Some reviews seem to write themselves, in extreme cases even before you have had a detailed look at the product. I mean honestly, what could you possibly expect from a "wine country mystery" novel entitled The Riesling Retribution that blends the discovery of a body near a vineyard, a love triangle in a winery and old family secrets into a "combustible atmosphere" that also features "eerie ghost stories", "buried secrets" and "a most unexpected outcome"? Is it really a recommendation when the cover cites an inspired reviewer with the verdict "A crisp read that goes down smoothly with a pleasant finish"? Would you trust an author to produce great literature who titles her novels The Bordeaux Betrayal or The Viognier Vendetta?
Let's see if the reality of Ellen Crosby's The Riesling Retribution is quite as predictable as that.
When I randomly discovered what may be the only Riesling crime novel in existence I had no choice but to buy a copy of The Riesling Retribution. As the book is set in "Virginia's lush wine country" I took it with me on a recent business trip to nearby Washington D.C. and to my surprise I found reading it more enjoyable than I had expected.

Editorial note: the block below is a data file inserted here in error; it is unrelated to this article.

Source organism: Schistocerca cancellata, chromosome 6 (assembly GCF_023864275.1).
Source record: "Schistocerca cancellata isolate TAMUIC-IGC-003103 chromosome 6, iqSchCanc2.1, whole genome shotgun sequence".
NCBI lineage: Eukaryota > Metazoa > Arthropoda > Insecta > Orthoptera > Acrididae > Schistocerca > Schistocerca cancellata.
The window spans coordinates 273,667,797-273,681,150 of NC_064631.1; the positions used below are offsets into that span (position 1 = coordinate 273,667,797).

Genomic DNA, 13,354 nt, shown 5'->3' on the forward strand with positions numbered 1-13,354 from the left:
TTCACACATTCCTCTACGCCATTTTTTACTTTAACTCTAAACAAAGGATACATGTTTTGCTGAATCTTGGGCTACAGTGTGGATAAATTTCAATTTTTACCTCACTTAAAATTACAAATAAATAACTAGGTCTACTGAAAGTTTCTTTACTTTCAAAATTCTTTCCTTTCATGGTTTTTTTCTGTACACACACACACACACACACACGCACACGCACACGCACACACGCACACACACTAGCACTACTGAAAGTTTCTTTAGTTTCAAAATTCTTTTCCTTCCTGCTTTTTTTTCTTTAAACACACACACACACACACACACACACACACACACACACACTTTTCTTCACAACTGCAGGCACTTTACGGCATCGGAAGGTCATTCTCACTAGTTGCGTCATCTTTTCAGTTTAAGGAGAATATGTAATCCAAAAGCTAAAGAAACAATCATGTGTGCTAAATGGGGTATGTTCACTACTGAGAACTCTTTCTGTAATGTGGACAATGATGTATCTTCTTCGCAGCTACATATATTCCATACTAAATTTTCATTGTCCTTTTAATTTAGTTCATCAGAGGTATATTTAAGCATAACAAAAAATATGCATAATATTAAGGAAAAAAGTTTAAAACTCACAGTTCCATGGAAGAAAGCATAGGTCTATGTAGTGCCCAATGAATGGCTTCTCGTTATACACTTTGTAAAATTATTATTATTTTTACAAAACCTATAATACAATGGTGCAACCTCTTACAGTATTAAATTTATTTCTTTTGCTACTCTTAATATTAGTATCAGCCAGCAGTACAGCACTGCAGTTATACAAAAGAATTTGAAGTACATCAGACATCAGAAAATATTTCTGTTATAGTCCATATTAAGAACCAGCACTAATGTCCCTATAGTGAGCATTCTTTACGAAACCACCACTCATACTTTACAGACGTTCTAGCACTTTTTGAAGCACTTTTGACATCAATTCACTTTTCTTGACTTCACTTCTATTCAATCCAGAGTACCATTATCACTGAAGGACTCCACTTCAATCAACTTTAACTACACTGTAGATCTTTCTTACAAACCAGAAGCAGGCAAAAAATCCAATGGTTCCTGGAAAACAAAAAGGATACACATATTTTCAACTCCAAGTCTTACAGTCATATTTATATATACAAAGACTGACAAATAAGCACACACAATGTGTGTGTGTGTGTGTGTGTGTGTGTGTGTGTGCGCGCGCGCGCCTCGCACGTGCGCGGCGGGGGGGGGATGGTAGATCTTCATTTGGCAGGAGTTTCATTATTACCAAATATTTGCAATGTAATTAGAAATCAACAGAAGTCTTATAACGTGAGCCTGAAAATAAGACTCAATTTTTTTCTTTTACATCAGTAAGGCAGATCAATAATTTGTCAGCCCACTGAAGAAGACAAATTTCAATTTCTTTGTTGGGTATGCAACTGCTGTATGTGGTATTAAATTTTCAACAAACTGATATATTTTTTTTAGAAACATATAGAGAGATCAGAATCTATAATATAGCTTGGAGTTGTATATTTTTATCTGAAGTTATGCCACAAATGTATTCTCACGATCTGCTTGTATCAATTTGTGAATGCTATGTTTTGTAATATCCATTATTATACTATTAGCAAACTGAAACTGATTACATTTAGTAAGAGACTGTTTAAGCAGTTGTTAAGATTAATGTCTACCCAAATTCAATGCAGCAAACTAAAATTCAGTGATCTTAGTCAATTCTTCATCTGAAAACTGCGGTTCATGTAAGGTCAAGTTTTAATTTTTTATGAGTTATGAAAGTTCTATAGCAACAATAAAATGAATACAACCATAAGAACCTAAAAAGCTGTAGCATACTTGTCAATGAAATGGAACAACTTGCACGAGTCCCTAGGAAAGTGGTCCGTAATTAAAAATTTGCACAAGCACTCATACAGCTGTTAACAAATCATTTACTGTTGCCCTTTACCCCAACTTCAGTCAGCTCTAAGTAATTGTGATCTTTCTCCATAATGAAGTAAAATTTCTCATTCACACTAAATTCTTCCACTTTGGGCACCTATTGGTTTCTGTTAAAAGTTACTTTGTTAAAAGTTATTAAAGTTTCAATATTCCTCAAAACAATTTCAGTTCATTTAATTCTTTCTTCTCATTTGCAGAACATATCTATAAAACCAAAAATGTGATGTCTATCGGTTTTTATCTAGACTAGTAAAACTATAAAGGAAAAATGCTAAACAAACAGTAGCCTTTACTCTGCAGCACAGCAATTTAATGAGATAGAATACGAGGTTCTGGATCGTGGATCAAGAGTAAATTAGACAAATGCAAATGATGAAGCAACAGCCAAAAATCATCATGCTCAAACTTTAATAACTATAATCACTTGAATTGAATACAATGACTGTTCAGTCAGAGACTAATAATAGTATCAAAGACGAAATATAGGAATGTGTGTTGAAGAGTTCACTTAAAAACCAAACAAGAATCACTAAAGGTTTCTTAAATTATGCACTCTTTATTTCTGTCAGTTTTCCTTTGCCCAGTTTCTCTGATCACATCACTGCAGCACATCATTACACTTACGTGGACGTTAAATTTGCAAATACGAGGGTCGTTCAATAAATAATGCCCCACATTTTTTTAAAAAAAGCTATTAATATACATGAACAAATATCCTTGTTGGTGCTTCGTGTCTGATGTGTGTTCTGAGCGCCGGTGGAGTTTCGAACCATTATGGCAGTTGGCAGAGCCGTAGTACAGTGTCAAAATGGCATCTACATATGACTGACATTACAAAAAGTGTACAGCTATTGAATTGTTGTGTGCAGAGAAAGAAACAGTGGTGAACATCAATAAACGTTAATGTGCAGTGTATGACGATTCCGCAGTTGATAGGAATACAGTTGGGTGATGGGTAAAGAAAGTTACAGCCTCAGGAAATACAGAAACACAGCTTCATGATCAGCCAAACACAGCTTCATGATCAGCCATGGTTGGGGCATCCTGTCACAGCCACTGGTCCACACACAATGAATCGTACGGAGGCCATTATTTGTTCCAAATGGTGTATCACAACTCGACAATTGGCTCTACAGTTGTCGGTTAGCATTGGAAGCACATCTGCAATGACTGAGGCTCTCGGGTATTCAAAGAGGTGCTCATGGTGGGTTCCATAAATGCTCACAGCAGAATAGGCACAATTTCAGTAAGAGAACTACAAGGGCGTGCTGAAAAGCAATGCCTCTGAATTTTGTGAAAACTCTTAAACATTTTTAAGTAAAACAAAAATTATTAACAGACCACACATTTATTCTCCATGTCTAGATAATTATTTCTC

For the Retribution Ellen Crosby draws on a range of classic themes - to the extent that one wonders whether she has actually left any cozy mystery cliché out at all. First of all we have a body discovered near a vineyard. The unwilling detective is Lucie, the owner of Montgomery Estate Vineyard, who wants to find the murderer to protect the reputation of her family. This is because the prime suspect is Lucie's late father, a man of dubious character who had means, motive and opportunity. In order to solve the mystery Lucie has to uncover the truth about her family's "buried secrets" and come to terms with her own life.
This brings us to the love triangle between Lucie, her macho winemaker Quinn and the newly arrived, charming farm manager Chance. This unresolved situation not only confuses our heroine but also gets the estate into trouble when strange incidents threaten the harvest. As if all of this was not enough Lucie also has to deal with her brother who is falling into bankruptcy by trying to satisfy the luxurious cravings of his wife. Add to that other sub-plots and story elements involving a reenactment of a Civil War battle at the vineyard, a dubious building tycoon, a lover spurned, friendships in danger and ghost stories as well as stereotypical characters such as the inevitable gossipmonger in the local dinner, spice it with the unmasking of a dangerous criminal and you have all your major clichés covered.